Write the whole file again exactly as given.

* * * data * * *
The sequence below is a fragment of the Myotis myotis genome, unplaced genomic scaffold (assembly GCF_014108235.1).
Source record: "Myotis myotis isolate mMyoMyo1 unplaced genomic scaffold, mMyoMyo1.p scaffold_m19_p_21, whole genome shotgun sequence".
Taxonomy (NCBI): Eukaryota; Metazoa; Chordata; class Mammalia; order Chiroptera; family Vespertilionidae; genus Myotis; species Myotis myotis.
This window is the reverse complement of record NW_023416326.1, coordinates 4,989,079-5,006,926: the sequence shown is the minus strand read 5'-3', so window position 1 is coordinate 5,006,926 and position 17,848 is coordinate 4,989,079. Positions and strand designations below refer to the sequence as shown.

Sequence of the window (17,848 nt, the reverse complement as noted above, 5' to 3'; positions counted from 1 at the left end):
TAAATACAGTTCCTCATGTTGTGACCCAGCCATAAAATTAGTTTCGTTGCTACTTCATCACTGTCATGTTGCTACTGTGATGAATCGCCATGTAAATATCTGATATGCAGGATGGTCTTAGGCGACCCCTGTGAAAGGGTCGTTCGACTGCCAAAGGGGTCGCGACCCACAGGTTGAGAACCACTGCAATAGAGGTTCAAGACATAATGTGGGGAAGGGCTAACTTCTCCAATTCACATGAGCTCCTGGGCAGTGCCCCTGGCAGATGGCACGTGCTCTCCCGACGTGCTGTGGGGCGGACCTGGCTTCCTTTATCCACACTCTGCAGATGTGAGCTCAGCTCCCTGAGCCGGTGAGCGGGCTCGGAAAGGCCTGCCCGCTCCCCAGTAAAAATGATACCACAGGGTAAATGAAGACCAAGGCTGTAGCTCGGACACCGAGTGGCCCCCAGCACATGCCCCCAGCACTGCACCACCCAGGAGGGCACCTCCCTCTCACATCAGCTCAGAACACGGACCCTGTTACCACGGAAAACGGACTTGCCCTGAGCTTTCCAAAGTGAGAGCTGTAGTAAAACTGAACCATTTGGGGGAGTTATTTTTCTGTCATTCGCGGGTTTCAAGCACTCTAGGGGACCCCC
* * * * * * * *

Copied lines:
The sequence below is a fragment of the Myotis myotis genome, unplaced genomic scaffold (assembly GCF_014108235.1).
Source record: "Myotis myotis isolate mMyoMyo1 unplaced genomic scaffold, mMyoMyo1.p scaffold_m19_p_21, whole genome shotgun sequence".
Taxonomy (NCBI): Eukaryota; Metazoa; Chordata; class Mammalia; order Chiroptera; family Vespertilionidae; genus Myotis; species Myotis myotis.
This window is the reverse complement of record NW_023416326.1, coordinates 4,989,079-5,006,926: the sequence shown is the minus strand read 5'-3', so window position 1 is coordinate 5,006,926 and position 17,848 is coordinate 4,989,079. Positions and strand designations below refer to the sequence as shown.

Sequence of the window (17,848 nt, the reverse complement as noted above, 5' to 3'; positions counted from 1 at the left end):
TAAATACAGTTCCTCATGTTGTGACCCAGCCATAAAATTAGTTTCGTTGCTACTTCATCACTGTCATGTTGCTACTGTGATGAATCGCCATGTAAATATCTGATATGCAGGATGGTCTTAGGCGACCCCTGTGAAAGGGTCGTTCGACTGCCAAAGGGGTCGCGACCCACAGGTTGAGAACCACTGCAATAGAGGTTCAAGACATAATGTGGGGAAGGGCTAACTTCTCCAATTCACATGAGCTCCTGGGCAGTGCCCCTGGCAGATGGCACGTGCTCTCCCGACGTGCTGTGGGGCGGACCTGGCTTCCTTTATCCACACTCTGCAGATGTGAGCTCAGCTCCCTGAGCCGGTGAGCGGGCTCGGAAAGGCCTGCCCGCTCCCCAGTAAAAATGATACCACAGGGTAAATGAAGACCAAGGCTGTAGCTCGGACACCGAGTGGCCCCCAGCACATGCCCCCAGCACTGCACCACCCAGGAGGGCACCTCCCTCTCACATCAGCTCAGAACACGGACCCTGTTACCACGGAAAACGGACTTGCCCTGAGCTTTCCAAAGTGAGAGCTGTAGTAAAACTGAACCATTTGGGGGAGTTATTTTTCTGTCATTCGCGGGTTTCAAGCACTCTAGGGGACCCCC